“It is one of the most precious chronicles from behind the barbed wire. There is just a handful of those worldwide (the best known diaries include those by Anne Frank, the Jewish girl tortured to death in the Nazi concentration camp). The uniqueness of the story lays in the fact that the oversight in Stalinist camps was the toughest and inmates were strictly forbidden to keep any records.
Boris Pavlovich is given a piece of paper and reads it aloud with frightening monotony. Each item in the diary draws us ever deeper into the atmosphere of the hell of the gulag routine, the inhuman fatigue, pitiable piece of bread and ever-present fatal hunger. Winter and diseases. Death, prayer, a capo. Death, death and death again.”
Michail Sazonov, Yopolis, 18. 11. 2013
“As the authors of the production stress, the inner connection between two fates is obvious: that between the present life that occurs in front of our eyes (that of Kovyazin) and the historic one on the pages of the document. They are drawn close not merely by geography (one man, being unjustly sentenced, arrived in Vyatka, the other one left Vyatka), but also by the overall sense of confusion of an intelligent person about the absurd repressive machinery. Yet there is a decisive difference: the story of Leonid Kovyazin unfolds virtually in front of our eyes and we still can do something to help him.”
Vitaliy Makarov, Vyatskaya osobaya gazeta, 13. 06. 2013
“All parts of 1942 are being read – from 1 January to 31 December. Pavlovich stressed that no day has been abridged or cut. An hour – a year in life. Parsimonious notes without emphasising suffering. Immutable events, as if followed by someone impassively. Somebody died and the date, who fell ill in the infirmary, how many grams of bread were distributed. It sometimes resembles a balance sheet. Not a word about the reasons for the arrest and politics, as if they were intentionally removed in front of the brackets. The inner simplicity and modest acceptance of fate make it utterly frightening.”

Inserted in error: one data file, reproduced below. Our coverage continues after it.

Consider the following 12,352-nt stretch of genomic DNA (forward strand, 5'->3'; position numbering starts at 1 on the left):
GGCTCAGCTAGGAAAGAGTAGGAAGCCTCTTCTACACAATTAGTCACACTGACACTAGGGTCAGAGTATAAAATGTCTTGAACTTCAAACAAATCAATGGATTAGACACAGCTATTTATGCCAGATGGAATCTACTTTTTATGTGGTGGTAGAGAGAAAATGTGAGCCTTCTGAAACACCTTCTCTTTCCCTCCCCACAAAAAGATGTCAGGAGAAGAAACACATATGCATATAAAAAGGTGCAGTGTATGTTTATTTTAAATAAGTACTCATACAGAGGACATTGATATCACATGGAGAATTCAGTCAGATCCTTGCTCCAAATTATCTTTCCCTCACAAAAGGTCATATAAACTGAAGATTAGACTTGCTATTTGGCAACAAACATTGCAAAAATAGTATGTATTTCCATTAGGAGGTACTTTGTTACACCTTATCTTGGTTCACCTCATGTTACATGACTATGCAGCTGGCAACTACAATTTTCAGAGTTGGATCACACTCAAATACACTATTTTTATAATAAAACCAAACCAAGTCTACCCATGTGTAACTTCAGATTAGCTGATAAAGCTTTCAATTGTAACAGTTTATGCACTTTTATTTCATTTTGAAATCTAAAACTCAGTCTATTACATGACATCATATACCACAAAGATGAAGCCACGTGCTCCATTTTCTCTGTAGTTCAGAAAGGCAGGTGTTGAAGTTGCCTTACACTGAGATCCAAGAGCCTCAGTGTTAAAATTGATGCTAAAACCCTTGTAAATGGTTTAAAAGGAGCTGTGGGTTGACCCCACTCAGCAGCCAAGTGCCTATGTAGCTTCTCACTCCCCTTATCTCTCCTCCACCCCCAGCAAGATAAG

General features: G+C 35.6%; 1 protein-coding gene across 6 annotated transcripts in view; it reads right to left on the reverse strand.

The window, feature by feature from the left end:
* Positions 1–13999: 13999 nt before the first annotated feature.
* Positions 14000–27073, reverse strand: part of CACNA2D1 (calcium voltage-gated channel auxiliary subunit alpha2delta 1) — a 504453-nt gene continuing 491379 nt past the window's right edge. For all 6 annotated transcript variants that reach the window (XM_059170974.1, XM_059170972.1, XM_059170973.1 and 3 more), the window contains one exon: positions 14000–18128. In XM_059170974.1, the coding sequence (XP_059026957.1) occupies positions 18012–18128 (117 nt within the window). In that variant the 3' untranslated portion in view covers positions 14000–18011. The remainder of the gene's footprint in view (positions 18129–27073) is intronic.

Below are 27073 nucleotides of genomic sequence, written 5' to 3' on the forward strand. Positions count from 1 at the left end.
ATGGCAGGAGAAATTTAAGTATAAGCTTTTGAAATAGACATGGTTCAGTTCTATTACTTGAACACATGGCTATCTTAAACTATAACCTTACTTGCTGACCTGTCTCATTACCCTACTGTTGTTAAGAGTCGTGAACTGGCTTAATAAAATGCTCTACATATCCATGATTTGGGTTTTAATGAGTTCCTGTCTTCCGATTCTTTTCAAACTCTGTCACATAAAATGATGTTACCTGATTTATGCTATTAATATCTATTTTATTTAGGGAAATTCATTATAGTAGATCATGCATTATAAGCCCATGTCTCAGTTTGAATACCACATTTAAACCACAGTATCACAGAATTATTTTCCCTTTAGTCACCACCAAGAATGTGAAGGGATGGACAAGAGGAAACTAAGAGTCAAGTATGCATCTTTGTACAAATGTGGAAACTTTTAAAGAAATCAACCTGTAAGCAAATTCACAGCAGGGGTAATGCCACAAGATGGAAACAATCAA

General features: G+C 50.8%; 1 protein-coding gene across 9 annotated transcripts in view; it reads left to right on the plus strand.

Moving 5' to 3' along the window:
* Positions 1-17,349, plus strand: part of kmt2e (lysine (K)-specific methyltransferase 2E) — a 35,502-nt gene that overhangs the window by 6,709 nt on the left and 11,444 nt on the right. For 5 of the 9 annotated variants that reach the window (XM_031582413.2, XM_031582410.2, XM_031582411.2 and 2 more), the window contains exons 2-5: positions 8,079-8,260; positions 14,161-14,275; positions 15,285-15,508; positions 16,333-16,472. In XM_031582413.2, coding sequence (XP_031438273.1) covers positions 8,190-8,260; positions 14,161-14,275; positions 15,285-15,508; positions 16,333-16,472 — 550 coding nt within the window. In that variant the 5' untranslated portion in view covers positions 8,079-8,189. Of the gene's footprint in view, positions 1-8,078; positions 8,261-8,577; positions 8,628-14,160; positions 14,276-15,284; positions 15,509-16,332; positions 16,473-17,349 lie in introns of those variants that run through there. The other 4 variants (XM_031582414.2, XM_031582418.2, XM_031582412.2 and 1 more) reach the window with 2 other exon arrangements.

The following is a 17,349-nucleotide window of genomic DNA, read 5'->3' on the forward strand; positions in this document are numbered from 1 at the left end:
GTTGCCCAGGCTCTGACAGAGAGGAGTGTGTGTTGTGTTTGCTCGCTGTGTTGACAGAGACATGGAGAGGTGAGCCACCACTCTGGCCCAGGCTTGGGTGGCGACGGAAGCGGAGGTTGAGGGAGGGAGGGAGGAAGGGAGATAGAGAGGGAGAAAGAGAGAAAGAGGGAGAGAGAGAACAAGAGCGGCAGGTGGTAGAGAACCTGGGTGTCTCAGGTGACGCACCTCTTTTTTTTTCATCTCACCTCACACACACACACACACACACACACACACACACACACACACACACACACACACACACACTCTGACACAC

Tatiana Boyeva, Novaya gazeta, 31.05.2013
directed by Boris Pavlovich
reading: Boris Pavlovich, Yevgeniya Tarasova
Boris Dmitrievich Pavlovich (1980) graduated from the Faculty of Theatre Science at the Saint Petersburg State Theatre Arts Academy, specialising in theatre and theatre criticism. He also completed acting and directing course at the Faculty of Drama Arts. His productions were staged in the theatres in St. Petersburg, Tallinn, Saratov and elsewhere. He is author of theatre plays and winner of the St. Petersburg young playwright’s competition. In 2003 – 2005 he was director at the Pushkin State Theatre Centre in St. Petersburg. Since 2006 he was artistic director of the Kirov State Theatre at Spasska. Currently he works for the Georgi Alexandrovich Tovstonogov Great Drama Theatre in St. Petersburg. His production The Notebook by Agota Kristof (The Spassky Theatre, Kirov) was nominated for the 2008/2009 Golden Masque award for Best production and Best Director.
Video of the production: yes
Script of the production: SK
If you are interested in these materials, write to email@example.com